Arizona tried to use the same defense for its 20-week law that anti-abortionists cooked up in Arkansas for the 12-week ban. Because the law allows some exceptions, it doesn't amount to a "ban. But the 9th Circuit rejected that reasoning, saying the law still banned many abortions before viability, or the time the fetus could live outside the womb. That is prohibited by U.S. Supreme Court precedent. So far.
Hard to see how these same words from the 9th Circuit wouldn't apply in Arkansas:
The panel reversed the district court’s order denying declaratory and injunctive relief to plaintiffs and held that the Constitution does not permit the Arizona legislature to prohibit abortion beginning at twenty weeks gestation, before the fetus is viable.
The panel held that under controlling Supreme Court precedent, Arizona may not deprive a woman of the choice to terminate her pregnancy at any point prior to viability. The panel held that Arizona House Bill 2036, enacted in April 2012, effects such a deprivation by prohibiting abortion from twenty weeks gestational age through fetal viability. The panel held that the twenty-week law is therefore unconstitutional under an unbroken stream of Supreme Court authority, beginning with Roe v. Wade and ending with Gonzales v. Carhart.
Concurring, Judge Kleinfeld stated that the current state of the law compelled him to concur, and that what controls this case is that the parties do not dispute that the twenty week line Arizona has drawn is three or four weeks prior to viability.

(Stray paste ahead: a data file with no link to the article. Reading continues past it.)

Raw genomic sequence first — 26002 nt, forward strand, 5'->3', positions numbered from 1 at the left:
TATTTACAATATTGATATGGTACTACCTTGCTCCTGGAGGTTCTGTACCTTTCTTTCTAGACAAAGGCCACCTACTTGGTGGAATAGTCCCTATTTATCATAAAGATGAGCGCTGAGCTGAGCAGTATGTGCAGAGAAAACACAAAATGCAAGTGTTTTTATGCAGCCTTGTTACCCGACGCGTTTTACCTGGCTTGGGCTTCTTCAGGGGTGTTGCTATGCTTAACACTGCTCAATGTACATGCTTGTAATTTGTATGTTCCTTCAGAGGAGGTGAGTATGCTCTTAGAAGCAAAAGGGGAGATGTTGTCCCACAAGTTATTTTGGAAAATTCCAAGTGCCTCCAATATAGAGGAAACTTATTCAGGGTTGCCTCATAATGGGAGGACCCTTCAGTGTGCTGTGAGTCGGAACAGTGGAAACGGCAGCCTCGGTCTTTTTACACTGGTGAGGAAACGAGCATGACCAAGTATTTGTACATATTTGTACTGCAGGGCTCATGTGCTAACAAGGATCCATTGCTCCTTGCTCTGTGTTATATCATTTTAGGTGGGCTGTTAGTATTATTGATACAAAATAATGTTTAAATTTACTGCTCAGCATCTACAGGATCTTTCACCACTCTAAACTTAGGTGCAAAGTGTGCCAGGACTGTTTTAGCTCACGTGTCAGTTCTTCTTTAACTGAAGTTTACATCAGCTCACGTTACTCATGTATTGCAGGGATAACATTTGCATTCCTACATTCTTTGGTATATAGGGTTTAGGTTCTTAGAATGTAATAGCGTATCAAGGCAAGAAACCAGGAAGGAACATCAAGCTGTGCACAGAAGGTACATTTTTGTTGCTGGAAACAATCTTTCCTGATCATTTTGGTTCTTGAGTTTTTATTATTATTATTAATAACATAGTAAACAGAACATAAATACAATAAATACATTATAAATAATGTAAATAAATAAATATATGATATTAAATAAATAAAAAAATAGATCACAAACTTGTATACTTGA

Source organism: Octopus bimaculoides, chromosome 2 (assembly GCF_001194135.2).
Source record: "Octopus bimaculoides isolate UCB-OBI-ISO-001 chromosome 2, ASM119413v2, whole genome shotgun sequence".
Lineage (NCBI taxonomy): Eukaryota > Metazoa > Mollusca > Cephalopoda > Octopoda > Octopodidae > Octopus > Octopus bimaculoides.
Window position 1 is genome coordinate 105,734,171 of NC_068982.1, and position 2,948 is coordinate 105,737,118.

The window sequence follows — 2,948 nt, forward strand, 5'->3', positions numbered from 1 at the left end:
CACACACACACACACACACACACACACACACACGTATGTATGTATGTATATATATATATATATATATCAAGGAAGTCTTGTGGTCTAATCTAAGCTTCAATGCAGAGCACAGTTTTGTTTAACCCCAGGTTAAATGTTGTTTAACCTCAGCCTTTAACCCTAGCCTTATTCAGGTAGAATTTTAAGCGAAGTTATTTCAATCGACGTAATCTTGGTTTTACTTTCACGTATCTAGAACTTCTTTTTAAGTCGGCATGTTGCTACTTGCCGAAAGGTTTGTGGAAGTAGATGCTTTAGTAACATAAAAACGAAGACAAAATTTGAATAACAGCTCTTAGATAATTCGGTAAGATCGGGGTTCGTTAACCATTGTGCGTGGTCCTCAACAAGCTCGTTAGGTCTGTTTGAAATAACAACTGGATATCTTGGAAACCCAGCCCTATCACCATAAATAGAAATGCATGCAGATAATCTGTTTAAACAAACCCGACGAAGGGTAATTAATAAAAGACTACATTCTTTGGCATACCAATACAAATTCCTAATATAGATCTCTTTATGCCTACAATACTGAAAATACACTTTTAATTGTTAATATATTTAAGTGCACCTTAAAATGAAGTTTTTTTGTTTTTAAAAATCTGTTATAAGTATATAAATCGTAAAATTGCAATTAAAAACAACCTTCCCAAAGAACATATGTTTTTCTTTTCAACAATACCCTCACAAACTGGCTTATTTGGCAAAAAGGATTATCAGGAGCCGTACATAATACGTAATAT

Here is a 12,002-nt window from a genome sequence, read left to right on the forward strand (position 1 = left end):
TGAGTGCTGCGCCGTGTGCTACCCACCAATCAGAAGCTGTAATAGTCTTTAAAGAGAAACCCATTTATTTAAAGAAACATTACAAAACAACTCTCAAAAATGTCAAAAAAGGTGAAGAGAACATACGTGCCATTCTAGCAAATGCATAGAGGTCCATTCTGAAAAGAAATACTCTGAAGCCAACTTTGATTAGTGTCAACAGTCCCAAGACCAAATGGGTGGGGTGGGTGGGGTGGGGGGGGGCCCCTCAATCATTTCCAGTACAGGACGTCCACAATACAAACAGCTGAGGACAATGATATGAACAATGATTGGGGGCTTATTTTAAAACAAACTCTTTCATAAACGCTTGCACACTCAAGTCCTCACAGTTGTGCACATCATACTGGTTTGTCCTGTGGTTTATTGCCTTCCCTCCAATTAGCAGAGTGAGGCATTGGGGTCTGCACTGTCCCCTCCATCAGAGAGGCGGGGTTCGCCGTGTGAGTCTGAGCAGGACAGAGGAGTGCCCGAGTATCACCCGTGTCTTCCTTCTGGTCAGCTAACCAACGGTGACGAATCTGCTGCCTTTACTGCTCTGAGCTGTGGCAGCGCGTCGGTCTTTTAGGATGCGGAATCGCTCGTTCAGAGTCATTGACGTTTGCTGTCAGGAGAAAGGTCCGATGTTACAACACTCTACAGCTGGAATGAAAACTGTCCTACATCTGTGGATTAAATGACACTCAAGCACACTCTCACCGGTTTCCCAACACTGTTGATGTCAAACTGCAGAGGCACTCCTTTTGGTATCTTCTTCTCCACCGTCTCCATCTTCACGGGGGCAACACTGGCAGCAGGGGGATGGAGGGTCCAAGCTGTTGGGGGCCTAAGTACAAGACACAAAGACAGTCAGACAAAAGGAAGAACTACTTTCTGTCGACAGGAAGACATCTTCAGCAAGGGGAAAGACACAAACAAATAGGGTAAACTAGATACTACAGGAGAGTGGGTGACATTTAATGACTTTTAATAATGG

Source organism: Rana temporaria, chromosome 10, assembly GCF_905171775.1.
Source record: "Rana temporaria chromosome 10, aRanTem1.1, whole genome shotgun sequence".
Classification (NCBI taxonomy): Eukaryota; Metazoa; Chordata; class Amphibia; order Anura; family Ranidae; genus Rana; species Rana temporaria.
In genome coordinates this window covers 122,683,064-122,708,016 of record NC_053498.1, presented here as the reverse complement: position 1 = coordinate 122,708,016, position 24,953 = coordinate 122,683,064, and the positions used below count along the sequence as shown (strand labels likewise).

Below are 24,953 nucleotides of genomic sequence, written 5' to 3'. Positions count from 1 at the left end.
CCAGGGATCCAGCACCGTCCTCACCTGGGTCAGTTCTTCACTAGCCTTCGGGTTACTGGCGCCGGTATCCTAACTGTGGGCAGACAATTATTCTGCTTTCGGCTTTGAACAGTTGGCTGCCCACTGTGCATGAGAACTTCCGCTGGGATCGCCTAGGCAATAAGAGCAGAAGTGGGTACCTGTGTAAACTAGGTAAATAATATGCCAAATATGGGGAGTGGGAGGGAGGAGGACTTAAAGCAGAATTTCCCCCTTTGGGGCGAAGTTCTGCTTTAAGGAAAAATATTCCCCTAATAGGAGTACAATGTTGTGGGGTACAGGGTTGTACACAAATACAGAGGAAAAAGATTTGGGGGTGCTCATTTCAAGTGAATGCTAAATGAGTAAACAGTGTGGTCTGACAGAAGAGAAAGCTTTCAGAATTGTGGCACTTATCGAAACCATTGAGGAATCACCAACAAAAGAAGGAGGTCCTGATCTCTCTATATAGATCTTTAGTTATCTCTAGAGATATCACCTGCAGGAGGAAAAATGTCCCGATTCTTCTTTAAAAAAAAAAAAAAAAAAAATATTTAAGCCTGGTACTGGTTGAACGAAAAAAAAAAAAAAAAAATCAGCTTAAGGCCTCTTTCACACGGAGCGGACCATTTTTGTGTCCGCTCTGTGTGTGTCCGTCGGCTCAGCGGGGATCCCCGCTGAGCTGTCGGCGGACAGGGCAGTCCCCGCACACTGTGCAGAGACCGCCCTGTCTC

Who doesn't love a good cocktail, right? And who doesn't love "Jersey Boys," the Tony- and Grammy-winning jukebox musical that tells the story of Frankie Valli and The Four Seasons?
Say, here's an idea: what if the Arkansas Times was to have a contest for the best "Jersey Boys"-inspired cocktail, and give the winner a pair of tickets to see the musical June 19 at Robinson Center Music Hall, plus entry to the official after-party at Boscos, where that person's winning cocktail would be served? Sound keen? Bet.
Here's the deal: email your cocktail recipe to email@example.com and put "JERSEY BOYS COCKTAIL" in the subject line. We'll select the most promising recipes, then your trusty and (very) seasoned Times cocktail experts will try them out and anoint a winner. The contest is open from through June 6, and the usual caveats apply (no Times employees, don't scalp the tickets, etc.).
Feel free to get all crazy and "mixologist" with this thing, but know that if your recipe is too out-there, calling for emulsified durian oil or pulverized fresh loganberries or something else that no self-respecting bartender has ever heard of, then you might not win. Cool? OK. Aaaand... go!
Here's what you get when you combine "Rockin' Robin" with "Folsom Prison Blues" and "The Joker." What say you — abomination or finger-snapping good time?
The mash comes courtesy of DJ Faroff.
I'll have more on my impressions on this year's festival tomorrow. In the meantime, here are this year's prize winners.
Oxford American Best Southern Film Award ($10,000 prize money): "Bayou Maharajah"
Heifer International Social Impact Film Award ($10,000 prize money): "These Birds Walk"
Golden Rock Narrative Film: "Short Term 12"
Golden Rock Documentary Film: "Dirty Wars"
Extraordinary Courage in Filmmaking: Jeremy Scahill ("Dirty Wars")
Arkansas Times Audience Award: "Bridegroom"
Made in Arkansas Best Feature: "45 RPM"
Made in Arkansas Best Short: "The Discontentment of Ed Telfair"
Made in Arkansas Best Director: Mark Thiedeman for "Last Summer"
Made in Arkansas Best Actor: Liza Burns in "45 RPM"
World Shorts: "When We Lived in Miami"
A previous version of this post incorrectly listed the World Shorts winner as "When We Live in Miami."
So exactly what is it about the Tea Party that libs hate so much?
Reif supporter here!!!!!!!!!!!!!!
He is is best lawyer I have ever met.
Believe me I…
A 2011 analysis by the Center for Public Integrity found that Texas…